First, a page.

It sounds like an excellent plan. If AF speed is not main prio, a used 5D2 and used 17-40L might be an option too. Either way will be a huge upgrade.
This section allows you to view all posts made by this member. Note that you can only see posts made in areas you currently have access to.
Smell that? It's sweet-and-sour scent of optical physics and lens design waking you from your dream...
A telephoto lens design places the 'virtual' aperture at or near the front element. So, a 300/2.8 lens is going to need at least a ~107mm diameter front element to fill that aperture with light. That front element is going to be big and heavy, and need a strong frame to support it. A smaller image circle would mean a slight reduction in some of the internal elements, but won't really make the lens smaller (or cheaper).
There's a reason we don't see EF-S telephoto lenses (except one zoom that actually starts in the normal range and has a variable aperture, meaning a different lens design) - there's just no real advantage to a smaller image circle at long focal lengths.
I'd suggest that Canon is deliberately yielding the lower-cost long glass market to third parties that are targeting the xxD and xxxD owners who may not realize the high demands upon glass that come with such high density sensors.
For the camp who predicts that the 7D2 will truly be a "mid-level" camera (meaning priced near the midpoint between a rebel and a 1DX), the expression "Future of Pro APS-C will change" means that the 7D2 will be a serious sports/wildlife Body. Such a camera could be evidence of a Canon strategy for serious/pro APS-C wildlifers to either rent or own the long L glass that meets the build quality, resolution, and weather sealing requirements of such a use case, as the reach/cost advantage is already realized in the form of the crop sensor itself.
The increased demands of the higher density sensor would be incentive enough, for those who are aware and who care, to use L glass, knowing that they are taking advantage of the best portion of the image circle as well.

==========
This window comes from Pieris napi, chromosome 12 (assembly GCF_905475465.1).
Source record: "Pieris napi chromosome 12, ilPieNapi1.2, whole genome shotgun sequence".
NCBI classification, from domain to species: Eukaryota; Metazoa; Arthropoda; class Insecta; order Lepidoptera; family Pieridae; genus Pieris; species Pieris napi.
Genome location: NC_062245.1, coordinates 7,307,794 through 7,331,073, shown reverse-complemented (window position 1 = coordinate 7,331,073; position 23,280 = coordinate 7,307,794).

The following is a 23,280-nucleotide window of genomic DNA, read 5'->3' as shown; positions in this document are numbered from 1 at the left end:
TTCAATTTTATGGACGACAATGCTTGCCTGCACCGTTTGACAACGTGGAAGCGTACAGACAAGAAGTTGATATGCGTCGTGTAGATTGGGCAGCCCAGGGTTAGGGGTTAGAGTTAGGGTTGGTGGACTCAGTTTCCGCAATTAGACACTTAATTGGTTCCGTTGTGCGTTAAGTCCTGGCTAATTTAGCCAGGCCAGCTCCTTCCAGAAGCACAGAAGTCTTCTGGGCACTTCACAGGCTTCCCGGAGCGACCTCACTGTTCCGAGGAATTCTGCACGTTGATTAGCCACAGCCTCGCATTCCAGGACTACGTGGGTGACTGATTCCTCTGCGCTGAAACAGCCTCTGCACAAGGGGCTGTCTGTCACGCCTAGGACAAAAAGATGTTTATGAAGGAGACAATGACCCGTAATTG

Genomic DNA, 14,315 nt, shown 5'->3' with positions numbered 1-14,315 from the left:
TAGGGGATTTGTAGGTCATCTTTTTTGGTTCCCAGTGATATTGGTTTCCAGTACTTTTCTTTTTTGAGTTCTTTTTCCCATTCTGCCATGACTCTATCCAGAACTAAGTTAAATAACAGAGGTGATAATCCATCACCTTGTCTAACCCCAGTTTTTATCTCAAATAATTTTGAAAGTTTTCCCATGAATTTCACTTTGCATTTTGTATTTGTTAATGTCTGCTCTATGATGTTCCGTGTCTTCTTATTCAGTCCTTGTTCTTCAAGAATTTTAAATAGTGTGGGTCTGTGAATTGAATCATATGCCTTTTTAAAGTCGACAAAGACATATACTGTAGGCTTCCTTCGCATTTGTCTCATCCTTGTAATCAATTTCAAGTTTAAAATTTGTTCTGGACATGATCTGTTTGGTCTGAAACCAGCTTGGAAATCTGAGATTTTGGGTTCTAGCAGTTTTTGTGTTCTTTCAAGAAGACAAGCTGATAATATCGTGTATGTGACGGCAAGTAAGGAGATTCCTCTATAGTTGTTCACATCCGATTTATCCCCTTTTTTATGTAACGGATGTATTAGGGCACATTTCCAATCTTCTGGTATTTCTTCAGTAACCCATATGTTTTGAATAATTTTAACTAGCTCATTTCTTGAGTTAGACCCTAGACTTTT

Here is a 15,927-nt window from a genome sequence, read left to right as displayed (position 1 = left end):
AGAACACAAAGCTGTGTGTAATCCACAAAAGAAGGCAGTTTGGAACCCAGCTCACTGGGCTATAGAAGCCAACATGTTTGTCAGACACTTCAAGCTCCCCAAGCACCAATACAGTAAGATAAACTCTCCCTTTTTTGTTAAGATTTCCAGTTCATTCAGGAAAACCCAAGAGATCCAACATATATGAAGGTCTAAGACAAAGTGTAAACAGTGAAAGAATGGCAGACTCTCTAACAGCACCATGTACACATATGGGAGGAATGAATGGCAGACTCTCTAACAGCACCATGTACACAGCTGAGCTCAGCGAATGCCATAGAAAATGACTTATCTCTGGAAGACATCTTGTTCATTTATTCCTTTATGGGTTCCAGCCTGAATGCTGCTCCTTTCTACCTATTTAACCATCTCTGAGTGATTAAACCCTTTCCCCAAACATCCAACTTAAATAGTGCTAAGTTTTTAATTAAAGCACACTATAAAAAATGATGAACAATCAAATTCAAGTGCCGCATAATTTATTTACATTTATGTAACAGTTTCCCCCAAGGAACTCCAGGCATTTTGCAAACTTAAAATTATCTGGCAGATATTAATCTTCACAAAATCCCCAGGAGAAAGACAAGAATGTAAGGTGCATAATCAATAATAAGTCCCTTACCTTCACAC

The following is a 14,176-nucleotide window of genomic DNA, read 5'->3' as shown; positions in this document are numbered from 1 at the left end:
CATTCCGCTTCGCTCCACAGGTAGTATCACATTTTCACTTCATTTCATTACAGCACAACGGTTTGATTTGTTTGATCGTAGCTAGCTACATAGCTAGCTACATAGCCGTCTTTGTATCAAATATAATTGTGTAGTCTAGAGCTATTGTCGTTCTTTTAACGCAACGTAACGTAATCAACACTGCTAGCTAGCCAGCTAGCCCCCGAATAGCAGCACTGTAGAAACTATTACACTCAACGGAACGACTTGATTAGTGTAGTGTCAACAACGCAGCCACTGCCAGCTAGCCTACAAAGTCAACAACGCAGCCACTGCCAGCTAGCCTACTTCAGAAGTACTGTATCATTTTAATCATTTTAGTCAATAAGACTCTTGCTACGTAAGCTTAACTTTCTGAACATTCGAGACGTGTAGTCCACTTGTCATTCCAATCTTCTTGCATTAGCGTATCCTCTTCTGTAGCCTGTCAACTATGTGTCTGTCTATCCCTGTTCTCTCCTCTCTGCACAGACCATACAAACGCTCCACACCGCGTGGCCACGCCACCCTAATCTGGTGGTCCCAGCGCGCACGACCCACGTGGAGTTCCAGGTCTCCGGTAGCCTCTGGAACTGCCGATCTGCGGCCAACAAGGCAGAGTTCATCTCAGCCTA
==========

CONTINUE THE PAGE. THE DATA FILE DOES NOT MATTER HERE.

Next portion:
If the 7D2 really targets the pro or semi-pro wildlife segment, then in my opinion Canon may assume that the 7D2 owner has a FF body as well (such as a 6D), or aspires to one, in which case there is no incentive to invest in EF-S glass at all. Moreover, accepting the wildlife specialized use case, the "single body" 7D2 owner may in fact be content with covering the WA and UWA ranges without L build quality and weather sealing, i.e. with the fine lenses available today such as the 10-22.
A 2x crop sensor would have even more reach. I think it is more important what camera sensors can deliver "sufficient" quality for the applications that most customers care about, what camera systems can deliver the right lenses at the right price etc.Yes. But Canon has shown their hand with the EOS-M, that they will stay with APS-C for a couple of generations of cameras. Why create the M-mount otherwise? It is made to optimize size for APS-C. Thats a LOT of intent going into a sensor size. The M-lenses will ALL be designed for the APS-C sensor.
It might well be that well see m43 and FF, but APS-C will disappear. After all, it is a fairly recent format and there are not _that_ many good lenses designed especially for it (but many lenses that work for both crop and FF).
A small sensor does not inherently have "more reach". A sensor of dense sensels does have more reach. Often, smaller sensors have more sensel density than large sensors, but this is no rule written in stone. The D800 seems to point towards FF sensors using the same sensel tech as APS-C sensors.